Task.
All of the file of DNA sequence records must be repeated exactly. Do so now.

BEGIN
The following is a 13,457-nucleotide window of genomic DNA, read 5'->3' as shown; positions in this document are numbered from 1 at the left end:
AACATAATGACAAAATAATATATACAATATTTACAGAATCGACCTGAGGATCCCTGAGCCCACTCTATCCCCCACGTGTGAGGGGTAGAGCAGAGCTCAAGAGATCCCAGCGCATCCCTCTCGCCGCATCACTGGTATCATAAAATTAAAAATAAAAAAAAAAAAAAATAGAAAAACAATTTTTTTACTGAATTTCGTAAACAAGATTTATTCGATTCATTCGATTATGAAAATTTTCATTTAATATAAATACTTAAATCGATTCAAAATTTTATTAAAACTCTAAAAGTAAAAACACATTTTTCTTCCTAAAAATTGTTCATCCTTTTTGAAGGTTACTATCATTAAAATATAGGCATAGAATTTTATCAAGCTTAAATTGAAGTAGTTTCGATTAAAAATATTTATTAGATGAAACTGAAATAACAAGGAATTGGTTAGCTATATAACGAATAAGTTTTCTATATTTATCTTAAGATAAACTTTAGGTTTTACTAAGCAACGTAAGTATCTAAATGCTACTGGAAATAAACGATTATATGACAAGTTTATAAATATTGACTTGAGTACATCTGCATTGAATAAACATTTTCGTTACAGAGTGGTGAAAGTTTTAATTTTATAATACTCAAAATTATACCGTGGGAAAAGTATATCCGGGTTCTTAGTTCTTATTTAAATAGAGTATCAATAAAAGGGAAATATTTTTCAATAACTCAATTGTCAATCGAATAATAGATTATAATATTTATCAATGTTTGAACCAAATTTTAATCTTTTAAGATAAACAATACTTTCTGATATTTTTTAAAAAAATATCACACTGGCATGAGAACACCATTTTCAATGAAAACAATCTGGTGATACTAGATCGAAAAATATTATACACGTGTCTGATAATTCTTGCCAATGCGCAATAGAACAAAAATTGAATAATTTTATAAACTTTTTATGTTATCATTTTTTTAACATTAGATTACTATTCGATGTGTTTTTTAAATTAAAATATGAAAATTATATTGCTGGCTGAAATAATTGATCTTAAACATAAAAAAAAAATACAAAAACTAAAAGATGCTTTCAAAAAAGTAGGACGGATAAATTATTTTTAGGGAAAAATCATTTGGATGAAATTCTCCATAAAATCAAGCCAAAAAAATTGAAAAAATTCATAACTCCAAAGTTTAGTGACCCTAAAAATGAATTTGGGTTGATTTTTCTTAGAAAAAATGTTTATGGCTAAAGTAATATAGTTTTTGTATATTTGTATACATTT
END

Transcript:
The following is a 13,457-nucleotide window of genomic DNA, read 5'->3' as shown; positions in this document are numbered from 1 at the left end:
AACATAATGACAAAATAATATATACAATATTTACAGAATCGACCTGAGGATCCCTGAGCCCACTCTATCCCCCACGTGTGAGGGGTAGAGCAGAGCTCAAGAGATCCCAGCGCATCCCTCTCGCCGCATCACTGGTATCATAAAATTAAAAATAAAAAAAAAAAAAAATAGAAAAACAATTTTTTTACTGAATTTCGTAAACAAGATTTATTCGATTCATTCGATTATGAAAATTTTCATTTAATATAAATACTTAAATCGATTCAAAATTTTATTAAAACTCTAAAAGTAAAAACACATTTTTCTTCCTAAAAATTGTTCATCCTTTTTGAAGGTTACTATCATTAAAATATAGGCATAGAATTTTATCAAGCTTAAATTGAAGTAGTTTCGATTAAAAATATTTATTAGATGAAACTGAAATAACAAGGAATTGGTTAGCTATATAACGAATAAGTTTTCTATATTTATCTTAAGATAAACTTTAGGTTTTACTAAGCAACGTAAGTATCTAAATGCTACTGGAAATAAACGATTATATGACAAGTTTATAAATATTGACTTGAGTACATCTGCATTGAATAAACATTTTCGTTACAGAGTGGTGAAAGTTTTAATTTTATAATACTCAAAATTATACCGTGGGAAAAGTATATCCGGGTTCTTAGTTCTTATTTAAATAGAGTATCAATAAAAGGGAAATATTTTTCAATAACTCAATTGTCAATCGAATAATAGATTATAATATTTATCAATGTTTGAACCAAATTTTAATCTTTTAAGATAAACAATACTTTCTGATATTTTTTAAAAAAATATCACACTGGCATGAGAACACCATTTTCAATGAAAACAATCTGGTGATACTAGATCGAAAAATATTATACACGTGTCTGATAATTCTTGCCAATGCGCAATAGAACAAAAATTGAATAATTTTATAAACTTTTTATGTTATCATTTTTTTAACATTAGATTACTATTCGATGTGTTTTTTAAATTAAAATATGAAAATTATATTGCTGGCTGAAATAATTGATCTTAAACATAAAAAAAAAATACAAAAACTAAAAGATGCTTTCAAAAAAGTAGGACGGATAAATTATTTTTAGGGAAAAATCATTTGGATGAAATTCTCCATAAAATCAAGCCAAAAAAATTGAAAAAATTCATAACTCCAAAGTTTAGTGACCCTAAAAATGAATTTGGGTTGATTTTTCTTAGAAAAAATGTTTATGGCTAAAGTAATATAGTTTTTGTATATTTGTATACATTT